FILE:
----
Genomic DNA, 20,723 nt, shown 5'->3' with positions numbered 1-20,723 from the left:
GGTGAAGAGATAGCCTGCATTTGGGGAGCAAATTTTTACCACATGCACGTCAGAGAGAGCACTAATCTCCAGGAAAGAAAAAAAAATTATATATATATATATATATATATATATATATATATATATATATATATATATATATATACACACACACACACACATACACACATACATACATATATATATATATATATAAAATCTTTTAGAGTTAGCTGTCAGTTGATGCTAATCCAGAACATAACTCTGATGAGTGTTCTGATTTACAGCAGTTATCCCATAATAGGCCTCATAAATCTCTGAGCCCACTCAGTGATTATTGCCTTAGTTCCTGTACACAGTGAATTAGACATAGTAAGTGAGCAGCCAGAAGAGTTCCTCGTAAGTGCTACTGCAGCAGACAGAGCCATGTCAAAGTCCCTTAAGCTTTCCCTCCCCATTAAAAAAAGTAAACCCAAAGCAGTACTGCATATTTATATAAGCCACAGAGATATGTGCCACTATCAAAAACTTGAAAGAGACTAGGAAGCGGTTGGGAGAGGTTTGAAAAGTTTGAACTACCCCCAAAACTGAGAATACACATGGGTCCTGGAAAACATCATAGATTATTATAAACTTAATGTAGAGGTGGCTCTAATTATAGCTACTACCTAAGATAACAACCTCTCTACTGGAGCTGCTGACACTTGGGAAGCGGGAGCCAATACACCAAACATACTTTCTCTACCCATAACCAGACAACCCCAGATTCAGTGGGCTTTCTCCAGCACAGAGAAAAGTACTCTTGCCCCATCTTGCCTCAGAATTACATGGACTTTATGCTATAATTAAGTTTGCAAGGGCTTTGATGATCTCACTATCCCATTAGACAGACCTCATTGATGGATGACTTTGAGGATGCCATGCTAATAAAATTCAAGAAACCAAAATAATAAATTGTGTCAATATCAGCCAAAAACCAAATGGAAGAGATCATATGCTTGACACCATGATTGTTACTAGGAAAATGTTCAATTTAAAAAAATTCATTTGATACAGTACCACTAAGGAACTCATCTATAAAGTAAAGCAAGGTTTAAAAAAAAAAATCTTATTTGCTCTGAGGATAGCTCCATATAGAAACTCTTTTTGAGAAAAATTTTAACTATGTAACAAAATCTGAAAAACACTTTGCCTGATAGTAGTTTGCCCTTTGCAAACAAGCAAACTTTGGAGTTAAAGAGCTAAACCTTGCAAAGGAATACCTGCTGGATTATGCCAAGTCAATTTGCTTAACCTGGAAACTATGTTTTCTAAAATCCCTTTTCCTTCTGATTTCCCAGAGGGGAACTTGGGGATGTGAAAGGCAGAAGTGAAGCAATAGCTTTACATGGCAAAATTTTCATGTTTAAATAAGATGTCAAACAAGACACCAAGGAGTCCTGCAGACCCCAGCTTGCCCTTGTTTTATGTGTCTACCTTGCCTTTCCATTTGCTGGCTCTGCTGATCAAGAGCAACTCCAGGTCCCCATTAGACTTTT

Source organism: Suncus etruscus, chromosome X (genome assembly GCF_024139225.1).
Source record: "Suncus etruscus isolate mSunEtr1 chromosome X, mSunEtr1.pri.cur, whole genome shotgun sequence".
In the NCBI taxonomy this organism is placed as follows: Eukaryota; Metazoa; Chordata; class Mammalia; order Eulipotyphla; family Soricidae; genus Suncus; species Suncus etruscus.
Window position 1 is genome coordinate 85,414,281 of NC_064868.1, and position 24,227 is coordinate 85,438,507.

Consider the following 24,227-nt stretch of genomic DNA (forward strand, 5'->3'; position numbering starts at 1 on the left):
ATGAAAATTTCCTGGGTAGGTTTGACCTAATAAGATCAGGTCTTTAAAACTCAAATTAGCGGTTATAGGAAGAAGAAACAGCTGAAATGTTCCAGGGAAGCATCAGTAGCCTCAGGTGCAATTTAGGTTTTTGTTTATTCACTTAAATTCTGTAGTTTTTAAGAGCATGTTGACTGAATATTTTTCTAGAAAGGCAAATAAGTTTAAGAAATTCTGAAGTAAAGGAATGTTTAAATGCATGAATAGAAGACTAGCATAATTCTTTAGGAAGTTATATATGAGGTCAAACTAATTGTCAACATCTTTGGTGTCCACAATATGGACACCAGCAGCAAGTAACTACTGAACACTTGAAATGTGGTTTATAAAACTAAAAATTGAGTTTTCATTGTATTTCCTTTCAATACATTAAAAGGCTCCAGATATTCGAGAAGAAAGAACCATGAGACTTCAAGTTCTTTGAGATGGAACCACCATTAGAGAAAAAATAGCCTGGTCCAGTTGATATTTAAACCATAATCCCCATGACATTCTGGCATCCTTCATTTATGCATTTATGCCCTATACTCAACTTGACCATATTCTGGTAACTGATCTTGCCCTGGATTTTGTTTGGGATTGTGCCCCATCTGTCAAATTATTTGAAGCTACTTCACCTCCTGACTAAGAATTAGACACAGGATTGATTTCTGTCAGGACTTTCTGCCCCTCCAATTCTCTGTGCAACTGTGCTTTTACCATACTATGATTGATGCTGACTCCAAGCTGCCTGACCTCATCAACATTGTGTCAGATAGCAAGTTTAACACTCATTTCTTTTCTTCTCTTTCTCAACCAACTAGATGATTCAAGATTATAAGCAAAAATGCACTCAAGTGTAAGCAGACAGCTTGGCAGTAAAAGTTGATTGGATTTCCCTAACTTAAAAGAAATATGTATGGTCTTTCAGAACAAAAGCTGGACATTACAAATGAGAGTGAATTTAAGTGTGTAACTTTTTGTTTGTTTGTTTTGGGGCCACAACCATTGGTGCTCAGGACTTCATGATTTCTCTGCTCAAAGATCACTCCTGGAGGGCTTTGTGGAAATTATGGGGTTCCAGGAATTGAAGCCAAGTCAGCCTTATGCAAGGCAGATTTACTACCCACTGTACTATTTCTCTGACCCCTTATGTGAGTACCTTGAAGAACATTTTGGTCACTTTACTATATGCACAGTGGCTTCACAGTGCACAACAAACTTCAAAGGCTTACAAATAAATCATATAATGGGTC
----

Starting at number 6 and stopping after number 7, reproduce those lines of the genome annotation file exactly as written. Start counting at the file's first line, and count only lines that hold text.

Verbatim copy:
Window position 1 is genome coordinate 85,414,281 of NC_064868.1, and position 24,227 is coordinate 85,438,507.

Consider the following 24,227-nt stretch of genomic DNA (forward strand, 5'->3'; position numbering starts at 1 on the left):